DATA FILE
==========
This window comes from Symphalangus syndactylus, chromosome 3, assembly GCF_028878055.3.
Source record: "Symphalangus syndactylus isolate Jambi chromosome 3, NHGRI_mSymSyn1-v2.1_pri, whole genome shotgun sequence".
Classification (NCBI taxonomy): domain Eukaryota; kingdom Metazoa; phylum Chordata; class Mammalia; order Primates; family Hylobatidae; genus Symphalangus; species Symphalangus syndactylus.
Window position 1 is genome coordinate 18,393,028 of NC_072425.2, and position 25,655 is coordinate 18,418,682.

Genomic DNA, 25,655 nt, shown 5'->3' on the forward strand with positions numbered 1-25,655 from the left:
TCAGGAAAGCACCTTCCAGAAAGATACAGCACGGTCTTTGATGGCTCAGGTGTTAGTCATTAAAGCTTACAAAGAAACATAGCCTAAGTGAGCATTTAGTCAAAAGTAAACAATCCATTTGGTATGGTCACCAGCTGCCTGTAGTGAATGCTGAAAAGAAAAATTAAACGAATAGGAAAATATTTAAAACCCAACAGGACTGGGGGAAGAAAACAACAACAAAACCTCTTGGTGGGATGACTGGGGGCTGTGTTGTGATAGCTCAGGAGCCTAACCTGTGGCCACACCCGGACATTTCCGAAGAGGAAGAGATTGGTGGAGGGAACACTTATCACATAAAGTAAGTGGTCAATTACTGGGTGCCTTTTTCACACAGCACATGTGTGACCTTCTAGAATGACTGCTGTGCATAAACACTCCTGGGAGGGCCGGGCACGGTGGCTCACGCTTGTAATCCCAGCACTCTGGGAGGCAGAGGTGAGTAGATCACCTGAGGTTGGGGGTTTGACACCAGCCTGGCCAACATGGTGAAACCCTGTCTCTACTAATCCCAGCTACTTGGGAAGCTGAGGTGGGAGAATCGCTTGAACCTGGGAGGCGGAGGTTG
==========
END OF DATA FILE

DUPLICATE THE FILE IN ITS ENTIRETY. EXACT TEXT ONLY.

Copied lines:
This window comes from Symphalangus syndactylus, chromosome 3, assembly GCF_028878055.3.
Source record: "Symphalangus syndactylus isolate Jambi chromosome 3, NHGRI_mSymSyn1-v2.1_pri, whole genome shotgun sequence".
Classification (NCBI taxonomy): domain Eukaryota; kingdom Metazoa; phylum Chordata; class Mammalia; order Primates; family Hylobatidae; genus Symphalangus; species Symphalangus syndactylus.
Window position 1 is genome coordinate 18,393,028 of NC_072425.2, and position 25,655 is coordinate 18,418,682.

Genomic DNA, 25,655 nt, shown 5'->3' on the forward strand with positions numbered 1-25,655 from the left:
TCAGGAAAGCACCTTCCAGAAAGATACAGCACGGTCTTTGATGGCTCAGGTGTTAGTCATTAAAGCTTACAAAGAAACATAGCCTAAGTGAGCATTTAGTCAAAAGTAAACAATCCATTTGGTATGGTCACCAGCTGCCTGTAGTGAATGCTGAAAAGAAAAATTAAACGAATAGGAAAATATTTAAAACCCAACAGGACTGGGGGAAGAAAACAACAACAAAACCTCTTGGTGGGATGACTGGGGGCTGTGTTGTGATAGCTCAGGAGCCTAACCTGTGGCCACACCCGGACATTTCCGAAGAGGAAGAGATTGGTGGAGGGAACACTTATCACATAAAGTAAGTGGTCAATTACTGGGTGCCTTTTTCACACAGCACATGTGTGACCTTCTAGAATGACTGCTGTGCATAAACACTCCTGGGAGGGCCGGGCACGGTGGCTCACGCTTGTAATCCCAGCACTCTGGGAGGCAGAGGTGAGTAGATCACCTGAGGTTGGGGGTTTGACACCAGCCTGGCCAACATGGTGAAACCCTGTCTCTACTAATCCCAGCTACTTGGGAAGCTGAGGTGGGAGAATCGCTTGAACCTGGGAGGCGGAGGTTG